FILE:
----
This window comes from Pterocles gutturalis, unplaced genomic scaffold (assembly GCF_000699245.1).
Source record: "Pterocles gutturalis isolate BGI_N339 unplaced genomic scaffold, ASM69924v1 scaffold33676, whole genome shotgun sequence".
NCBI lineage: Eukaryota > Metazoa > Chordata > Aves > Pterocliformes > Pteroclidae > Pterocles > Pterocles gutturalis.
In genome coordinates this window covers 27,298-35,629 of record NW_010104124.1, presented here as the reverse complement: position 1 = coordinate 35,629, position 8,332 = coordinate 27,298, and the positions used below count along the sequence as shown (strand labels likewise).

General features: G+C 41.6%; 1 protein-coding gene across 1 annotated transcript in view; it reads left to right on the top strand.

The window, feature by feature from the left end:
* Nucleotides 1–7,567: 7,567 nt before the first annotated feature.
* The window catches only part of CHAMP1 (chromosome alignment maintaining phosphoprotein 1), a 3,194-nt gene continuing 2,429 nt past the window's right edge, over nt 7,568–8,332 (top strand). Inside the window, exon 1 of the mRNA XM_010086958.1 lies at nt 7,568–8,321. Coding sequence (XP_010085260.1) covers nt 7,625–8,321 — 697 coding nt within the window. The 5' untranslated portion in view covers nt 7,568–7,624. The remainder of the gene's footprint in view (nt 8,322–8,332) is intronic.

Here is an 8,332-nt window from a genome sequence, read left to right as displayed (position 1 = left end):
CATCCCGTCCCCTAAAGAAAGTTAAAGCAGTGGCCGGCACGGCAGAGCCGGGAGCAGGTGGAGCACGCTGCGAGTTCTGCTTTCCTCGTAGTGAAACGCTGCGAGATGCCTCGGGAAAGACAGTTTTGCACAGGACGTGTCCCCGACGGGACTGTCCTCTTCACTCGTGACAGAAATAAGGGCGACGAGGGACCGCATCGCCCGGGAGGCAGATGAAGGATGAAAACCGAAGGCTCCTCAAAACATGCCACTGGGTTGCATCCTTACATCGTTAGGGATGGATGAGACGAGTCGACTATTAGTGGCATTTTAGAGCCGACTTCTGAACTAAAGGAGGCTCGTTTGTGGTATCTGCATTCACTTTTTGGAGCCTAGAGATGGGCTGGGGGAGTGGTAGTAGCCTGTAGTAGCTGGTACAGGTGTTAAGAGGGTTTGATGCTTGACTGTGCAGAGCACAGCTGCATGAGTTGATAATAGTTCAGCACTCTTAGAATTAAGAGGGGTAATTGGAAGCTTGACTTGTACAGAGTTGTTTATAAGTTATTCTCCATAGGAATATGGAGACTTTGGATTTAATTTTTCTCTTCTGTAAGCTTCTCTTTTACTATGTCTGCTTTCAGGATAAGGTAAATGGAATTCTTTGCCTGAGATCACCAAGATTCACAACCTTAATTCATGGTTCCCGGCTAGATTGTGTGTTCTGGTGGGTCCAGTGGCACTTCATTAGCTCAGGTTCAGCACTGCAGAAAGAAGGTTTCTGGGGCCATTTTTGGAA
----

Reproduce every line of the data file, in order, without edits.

This window comes from Pterocles gutturalis, unplaced genomic scaffold (assembly GCF_000699245.1).
Source record: "Pterocles gutturalis isolate BGI_N339 unplaced genomic scaffold, ASM69924v1 scaffold33676, whole genome shotgun sequence".
NCBI lineage: Eukaryota > Metazoa > Chordata > Aves > Pterocliformes > Pteroclidae > Pterocles > Pterocles gutturalis.
In genome coordinates this window covers 27,298-35,629 of record NW_010104124.1, presented here as the reverse complement: position 1 = coordinate 35,629, position 8,332 = coordinate 27,298, and the positions used below count along the sequence as shown (strand labels likewise).

General features: G+C 41.6%; 1 protein-coding gene across 1 annotated transcript in view; it reads left to right on the top strand.

The window, feature by feature from the left end:
* Nucleotides 1–7,567: 7,567 nt before the first annotated feature.
* The window catches only part of CHAMP1 (chromosome alignment maintaining phosphoprotein 1), a 3,194-nt gene continuing 2,429 nt past the window's right edge, over nt 7,568–8,332 (top strand). Inside the window, exon 1 of the mRNA XM_010086958.1 lies at nt 7,568–8,321. Coding sequence (XP_010085260.1) covers nt 7,625–8,321 — 697 coding nt within the window. The 5' untranslated portion in view covers nt 7,568–7,624. The remainder of the gene's footprint in view (nt 8,322–8,332) is intronic.

Here is an 8,332-nt window from a genome sequence, read left to right as displayed (position 1 = left end):
CATCCCGTCCCCTAAAGAAAGTTAAAGCAGTGGCCGGCACGGCAGAGCCGGGAGCAGGTGGAGCACGCTGCGAGTTCTGCTTTCCTCGTAGTGAAACGCTGCGAGATGCCTCGGGAAAGACAGTTTTGCACAGGACGTGTCCCCGACGGGACTGTCCTCTTCACTCGTGACAGAAATAAGGGCGACGAGGGACCGCATCGCCCGGGAGGCAGATGAAGGATGAAAACCGAAGGCTCCTCAAAACATGCCACTGGGTTGCATCCTTACATCGTTAGGGATGGATGAGACGAGTCGACTATTAGTGGCATTTTAGAGCCGACTTCTGAACTAAAGGAGGCTCGTTTGTGGTATCTGCATTCACTTTTTGGAGCCTAGAGATGGGCTGGGGGAGTGGTAGTAGCCTGTAGTAGCTGGTACAGGTGTTAAGAGGGTTTGATGCTTGACTGTGCAGAGCACAGCTGCATGAGTTGATAATAGTTCAGCACTCTTAGAATTAAGAGGGGTAATTGGAAGCTTGACTTGTACAGAGTTGTTTATAAGTTATTCTCCATAGGAATATGGAGACTTTGGATTTAATTTTTCTCTTCTGTAAGCTTCTCTTTTACTATGTCTGCTTTCAGGATAAGGTAAATGGAATTCTTTGCCTGAGATCACCAAGATTCACAACCTTAATTCATGGTTCCCGGCTAGATTGTGTGTTCTGGTGGGTCCAGTGGCACTTCATTAGCTCAGGTTCAGCACTGCAGAAAGAAGGTTTCTGGGGCCATTTTTGGAA